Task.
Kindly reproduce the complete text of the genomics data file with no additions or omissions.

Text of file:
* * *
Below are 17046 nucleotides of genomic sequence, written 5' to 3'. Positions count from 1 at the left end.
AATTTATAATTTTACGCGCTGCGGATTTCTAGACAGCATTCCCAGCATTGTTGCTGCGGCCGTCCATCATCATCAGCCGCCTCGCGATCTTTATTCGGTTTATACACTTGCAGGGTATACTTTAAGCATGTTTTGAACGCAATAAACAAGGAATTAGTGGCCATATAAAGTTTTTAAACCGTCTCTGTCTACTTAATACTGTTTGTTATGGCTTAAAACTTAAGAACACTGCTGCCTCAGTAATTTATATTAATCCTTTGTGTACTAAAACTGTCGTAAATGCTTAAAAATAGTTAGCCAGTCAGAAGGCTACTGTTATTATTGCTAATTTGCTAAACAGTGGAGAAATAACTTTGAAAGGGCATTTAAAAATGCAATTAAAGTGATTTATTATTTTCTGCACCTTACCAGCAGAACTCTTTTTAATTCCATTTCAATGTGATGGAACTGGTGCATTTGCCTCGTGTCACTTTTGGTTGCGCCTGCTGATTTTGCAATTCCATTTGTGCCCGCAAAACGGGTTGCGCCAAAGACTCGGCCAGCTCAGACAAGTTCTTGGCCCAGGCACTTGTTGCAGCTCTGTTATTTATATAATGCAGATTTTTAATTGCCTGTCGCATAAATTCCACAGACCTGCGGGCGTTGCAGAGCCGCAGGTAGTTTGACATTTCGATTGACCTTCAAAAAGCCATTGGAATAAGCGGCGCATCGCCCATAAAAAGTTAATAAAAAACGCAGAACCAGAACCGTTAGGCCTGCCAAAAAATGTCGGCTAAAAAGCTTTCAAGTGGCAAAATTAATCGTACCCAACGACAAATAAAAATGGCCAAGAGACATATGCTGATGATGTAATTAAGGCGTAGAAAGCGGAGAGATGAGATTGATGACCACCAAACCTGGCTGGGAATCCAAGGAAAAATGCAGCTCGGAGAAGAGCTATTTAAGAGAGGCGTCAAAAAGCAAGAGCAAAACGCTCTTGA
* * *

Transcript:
Below are 17046 nucleotides of genomic sequence, written 5' to 3'. Positions count from 1 at the left end.
AATTTATAATTTTACGCGCTGCGGATTTCTAGACAGCATTCCCAGCATTGTTGCTGCGGCCGTCCATCATCATCAGCCGCCTCGCGATCTTTATTCGGTTTATACACTTGCAGGGTATACTTTAAGCATGTTTTGAACGCAATAAACAAGGAATTAGTGGCCATATAAAGTTTTTAAACCGTCTCTGTCTACTTAATACTGTTTGTTATGGCTTAAAACTTAAGAACACTGCTGCCTCAGTAATTTATATTAATCCTTTGTGTACTAAAACTGTCGTAAATGCTTAAAAATAGTTAGCCAGTCAGAAGGCTACTGTTATTATTGCTAATTTGCTAAACAGTGGAGAAATAACTTTGAAAGGGCATTTAAAAATGCAATTAAAGTGATTTATTATTTTCTGCACCTTACCAGCAGAACTCTTTTTAATTCCATTTCAATGTGATGGAACTGGTGCATTTGCCTCGTGTCACTTTTGGTTGCGCCTGCTGATTTTGCAATTCCATTTGTGCCCGCAAAACGGGTTGCGCCAAAGACTCGGCCAGCTCAGACAAGTTCTTGGCCCAGGCACTTGTTGCAGCTCTGTTATTTATATAATGCAGATTTTTAATTGCCTGTCGCATAAATTCCACAGACCTGCGGGCGTTGCAGAGCCGCAGGTAGTTTGACATTTCGATTGACCTTCAAAAAGCCATTGGAATAAGCGGCGCATCGCCCATAAAAAGTTAATAAAAAACGCAGAACCAGAACCGTTAGGCCTGCCAAAAAATGTCGGCTAAAAAGCTTTCAAGTGGCAAAATTAATCGTACCCAACGACAAATAAAAATGGCCAAGAGACATATGCTGATGATGTAATTAAGGCGTAGAAAGCGGAGAGATGAGATTGATGACCACCAAACCTGGCTGGGAATCCAAGGAAAAATGCAGCTCGGAGAAGAGCTATTTAAGAGAGGCGTCAAAAAGCAAGAGCAAAACGCTCTTGA